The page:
Meditation teacher Jack Kornfield tells a story to point out the importance of respect and dignity.1

As a part of the Arthurian legend, a knight of King Arthur’s round table, Sir Gawain, found himself in a forest, lost.  In the moonlight he came to a clearing.  In the clearing was a well.  He took a drink from the well.  A woman approached.  She was one of the most unattractive women he had ever seen, a hag.

She approached him and said, “You drank from my well.”  Sir Gawain apologized and promised to do anything in his power in repayment.  This was not exactly the right sentiment to convey.  In reply, the hag asked for the knight’s hand in marriage.

The knight was reluctant.  He tried to bargain with her.  “Is there anything else I can do that would satisfy you in place of this?”  The hag thought for a while and replied, “There is one thing.  If you can answer the question:  ‘What is it that women really want’, I will release you from any obligation.   I will give you one year to find the answer.”

Sir Gawain returned to the Kingdom and sent his helpers out in all directions to ask women of the kingdom, “What is it that you really want?”  He had books full of reports of what the women of the Kingdom wanted.  He found his way back to the clearing, one year later.

The hag was waiting.  He handed her the books with reported statements of what women wanted.  The hag looked through the books and stated, “I’m sorry, you do not have the right answer.”

Sir Gawain kept his promise.  A great wedding occurred at the castle.  After the wedding, in the bed chamber, his new wife asked him, “Would you not at least kiss me?”  With reluctance, the knight kissed the hag.  Immediately, she turned into a beautiful princess.  She said, “I have been under a spell, and by the act of you kissing me, I have been half released from my spell.” The knight was thrilled.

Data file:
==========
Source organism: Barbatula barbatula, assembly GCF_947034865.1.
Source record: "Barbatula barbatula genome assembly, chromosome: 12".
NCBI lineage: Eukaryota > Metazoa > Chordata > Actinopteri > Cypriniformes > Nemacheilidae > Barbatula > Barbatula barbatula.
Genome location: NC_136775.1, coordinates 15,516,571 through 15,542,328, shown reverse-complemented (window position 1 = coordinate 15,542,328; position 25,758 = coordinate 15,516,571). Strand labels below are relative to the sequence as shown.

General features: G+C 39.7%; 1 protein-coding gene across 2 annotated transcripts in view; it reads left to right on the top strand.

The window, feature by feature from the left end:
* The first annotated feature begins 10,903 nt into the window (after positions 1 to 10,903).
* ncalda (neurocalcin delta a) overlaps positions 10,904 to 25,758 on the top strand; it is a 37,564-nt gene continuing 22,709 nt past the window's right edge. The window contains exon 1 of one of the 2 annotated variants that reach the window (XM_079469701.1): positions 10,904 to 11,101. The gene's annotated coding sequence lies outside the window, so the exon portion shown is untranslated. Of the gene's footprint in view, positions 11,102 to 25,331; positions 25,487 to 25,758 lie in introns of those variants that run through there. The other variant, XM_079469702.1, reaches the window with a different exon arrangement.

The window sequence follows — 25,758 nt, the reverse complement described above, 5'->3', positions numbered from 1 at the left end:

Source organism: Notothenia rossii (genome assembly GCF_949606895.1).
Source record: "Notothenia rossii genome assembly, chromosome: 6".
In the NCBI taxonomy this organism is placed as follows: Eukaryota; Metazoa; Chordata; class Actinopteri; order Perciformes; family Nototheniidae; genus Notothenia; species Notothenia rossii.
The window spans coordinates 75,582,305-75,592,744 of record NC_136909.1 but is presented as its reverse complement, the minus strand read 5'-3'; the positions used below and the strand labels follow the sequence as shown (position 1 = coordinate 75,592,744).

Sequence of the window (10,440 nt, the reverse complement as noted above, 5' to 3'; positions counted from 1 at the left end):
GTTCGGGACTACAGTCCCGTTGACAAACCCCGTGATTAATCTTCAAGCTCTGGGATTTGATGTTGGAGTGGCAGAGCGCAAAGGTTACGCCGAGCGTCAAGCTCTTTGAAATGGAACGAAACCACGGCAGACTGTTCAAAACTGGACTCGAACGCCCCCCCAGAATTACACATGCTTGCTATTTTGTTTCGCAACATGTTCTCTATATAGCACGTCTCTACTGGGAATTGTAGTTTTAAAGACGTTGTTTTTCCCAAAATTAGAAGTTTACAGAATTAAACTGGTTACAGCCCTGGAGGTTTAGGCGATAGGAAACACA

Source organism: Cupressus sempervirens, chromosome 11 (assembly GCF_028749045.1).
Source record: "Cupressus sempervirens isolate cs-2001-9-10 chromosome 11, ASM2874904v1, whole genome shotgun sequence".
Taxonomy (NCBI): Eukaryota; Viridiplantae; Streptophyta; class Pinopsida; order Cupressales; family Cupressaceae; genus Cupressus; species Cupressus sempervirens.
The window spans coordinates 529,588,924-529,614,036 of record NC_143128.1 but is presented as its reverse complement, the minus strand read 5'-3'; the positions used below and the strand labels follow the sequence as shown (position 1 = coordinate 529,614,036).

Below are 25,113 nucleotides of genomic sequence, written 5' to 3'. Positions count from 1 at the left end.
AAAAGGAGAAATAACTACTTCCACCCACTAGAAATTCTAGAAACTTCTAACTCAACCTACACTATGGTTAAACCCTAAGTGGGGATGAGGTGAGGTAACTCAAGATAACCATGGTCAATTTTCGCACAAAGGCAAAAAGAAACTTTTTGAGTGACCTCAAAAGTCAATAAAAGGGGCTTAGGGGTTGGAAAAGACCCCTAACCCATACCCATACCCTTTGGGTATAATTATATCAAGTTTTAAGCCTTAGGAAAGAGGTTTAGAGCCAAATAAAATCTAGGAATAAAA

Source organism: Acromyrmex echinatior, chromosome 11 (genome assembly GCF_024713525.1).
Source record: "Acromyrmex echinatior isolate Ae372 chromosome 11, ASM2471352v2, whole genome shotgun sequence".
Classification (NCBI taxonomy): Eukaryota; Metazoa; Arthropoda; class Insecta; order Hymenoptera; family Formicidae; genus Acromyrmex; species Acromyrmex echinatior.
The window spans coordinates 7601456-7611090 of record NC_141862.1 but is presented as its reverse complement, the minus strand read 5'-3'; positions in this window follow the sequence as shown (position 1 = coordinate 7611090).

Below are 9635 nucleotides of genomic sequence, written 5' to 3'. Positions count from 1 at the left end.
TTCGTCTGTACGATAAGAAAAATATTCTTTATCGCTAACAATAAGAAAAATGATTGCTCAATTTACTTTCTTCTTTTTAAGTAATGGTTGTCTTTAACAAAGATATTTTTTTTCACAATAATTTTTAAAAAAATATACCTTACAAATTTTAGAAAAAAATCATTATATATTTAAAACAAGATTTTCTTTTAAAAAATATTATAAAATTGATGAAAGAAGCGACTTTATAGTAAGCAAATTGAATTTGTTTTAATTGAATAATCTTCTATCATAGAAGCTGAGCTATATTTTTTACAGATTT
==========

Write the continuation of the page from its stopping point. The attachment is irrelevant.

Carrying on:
The princess continued, “I must explain the spell to you.  Now that you have kissed me, you have a choice.  I can either be beautiful like this at night, but I will resume my hag form in the daytime.  Or, if you choose, I can be beautiful during the day, but at night, I will resume my hag-like form.  Which would you prefer?”

After a period of meditation Sir Gawain had a revelation.  He turned to her and said “What I would like is whichever you would choose.”  With that, a tear rolled down her cheek, she radiated joy and stated, “This is the answer that completely broke the spell.  For you have answered the question of what it is that women really want.”

Kornfield explains that in ancient language what it is that women really want is their sovereignty.  That is to say, respect, dignity — the capacity to be respected for who they are with their own life.  When women are seen and treated in this way by others, this allows them to fulfill their nature.

In the context of family law, respect and dignity are necessary components in resolving conflict.  For clients, it is a necessary expectation, that all persons in the system will be treated in this manner.

by Patrick Gaffney

by Patrick Gaffney

1 Kornfield, Jack. “Respect and Dignity”. September 16, 2012. Zencast #383.